If you’re like most people, you want to conserve energy for both your wallet and the environment. Where heating and cooling are concerned, you’re probably familiar with the standard tricks: upgrade your windows, plant shady trees, and program your thermostat. All of these tricks are effective. However, there’s another way to conserve energy in your home you may have skipped over: maintaining your central air conditioner.
Regular central A/C maintenance is essential
Maintaining your central air conditioning unit sounds like an expensive project, but when you consider the cost of repairs or replacement, regular maintenance is the cheaper option.
Even if your home is already ultra-efficient and doesn’t allow a single drop of cold air to escape, if your central A/C unit isn’t working efficiently, you’re going to see a higher energy bill.
A/C units aren’t simple
Your air conditioning unit is more than a motor in a box that blows cold air out of vents. That’s the only part you see. What you don’t see is a complex system of ductwork, boxes, filters, and coils designed to work at maximum efficiency. When any part of this system breaks down – including leaky ducts – your air conditioning unit will have to work harder, which puts a strain on the motor and raises your electric bill.
Get your ductwork inspected
Torn ductwork wastes energy and invites dust and debris into a system designed to circulate clean air.
Your central air conditioning unit pulls air from the inside of your home and passes it over a filter to remove particles. The system then blows the air over a coil filled with refrigerant to cool it. Once cooled, the air is distributed throughout your home.
Unfortunately, many units have leaks throughout the ductwork, and much of the cool air is lost. However, that’s not the only problem torn ductwork can cause. Every A/C system has a return duct usually located in the dirtiest part of the home: the attic.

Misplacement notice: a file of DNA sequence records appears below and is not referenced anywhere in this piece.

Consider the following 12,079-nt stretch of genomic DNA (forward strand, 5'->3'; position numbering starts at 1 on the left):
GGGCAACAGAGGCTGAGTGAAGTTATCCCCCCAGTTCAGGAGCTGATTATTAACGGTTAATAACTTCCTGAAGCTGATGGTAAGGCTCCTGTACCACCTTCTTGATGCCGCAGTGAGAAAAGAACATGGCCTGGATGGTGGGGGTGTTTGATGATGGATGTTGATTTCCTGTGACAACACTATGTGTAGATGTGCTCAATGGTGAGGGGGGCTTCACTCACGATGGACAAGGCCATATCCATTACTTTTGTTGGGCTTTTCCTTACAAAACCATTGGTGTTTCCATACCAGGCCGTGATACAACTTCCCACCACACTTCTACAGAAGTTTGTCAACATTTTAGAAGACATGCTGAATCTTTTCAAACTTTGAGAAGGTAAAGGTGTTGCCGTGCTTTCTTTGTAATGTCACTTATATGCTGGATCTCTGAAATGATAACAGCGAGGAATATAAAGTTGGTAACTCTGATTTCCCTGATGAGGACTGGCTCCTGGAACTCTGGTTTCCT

Your attic is full of dust, debris, and fiberglass insulation that you definitely don’t want to breathe into your lungs. According to A/C experts from Morehart, “This dirty attic air is then circulated throughout your home through the filter and vents, if the return ducts have leakage. For this reason, torn ductwork can be especially dangerous for anyone in your home with asthma, allergies, or other respiratory problems.
Coils require regular cleaning
If you’ve been ignoring the manufacturer’s recommendation to have your coil cleaned every few years, it’s time to get that coil cleaned. Due to condensation, coils become wet and tend to collect dust, debris, and other particles. This buildup restricts airflow and makes the motor run harder to suck air through the coil. Manufacturers recommend cleaning your indoor coil every 2-3 years.
Monitor and filter the air quality in your home
If you want to test the air quality in your home before calling out an HVAC technician, you can get a simple monitor to detect unwanted particles in the air.
If you live in an especially dusty area, or in an environment where allergens are unavoidable, set up a few high quality air filters throughout your home. That way, your air conditioner’s filter won’t bear the entire burden of filtering all the air in your home.
It’s not expensive to conserve energy
Every home can be optimized to conserve energy without spending a fortune on a new solar panel system or Energy Star appliances. You just have to start maintaining the appliances you already have.
Instead of looking for ways to spend more money to conserve energy, start with what you’ve got. It will cost you far less money (and less frustration) to maintain your A/C unit than to replace it when it breaks down in the middle of a hot summer.
Article Submitted By Community Writer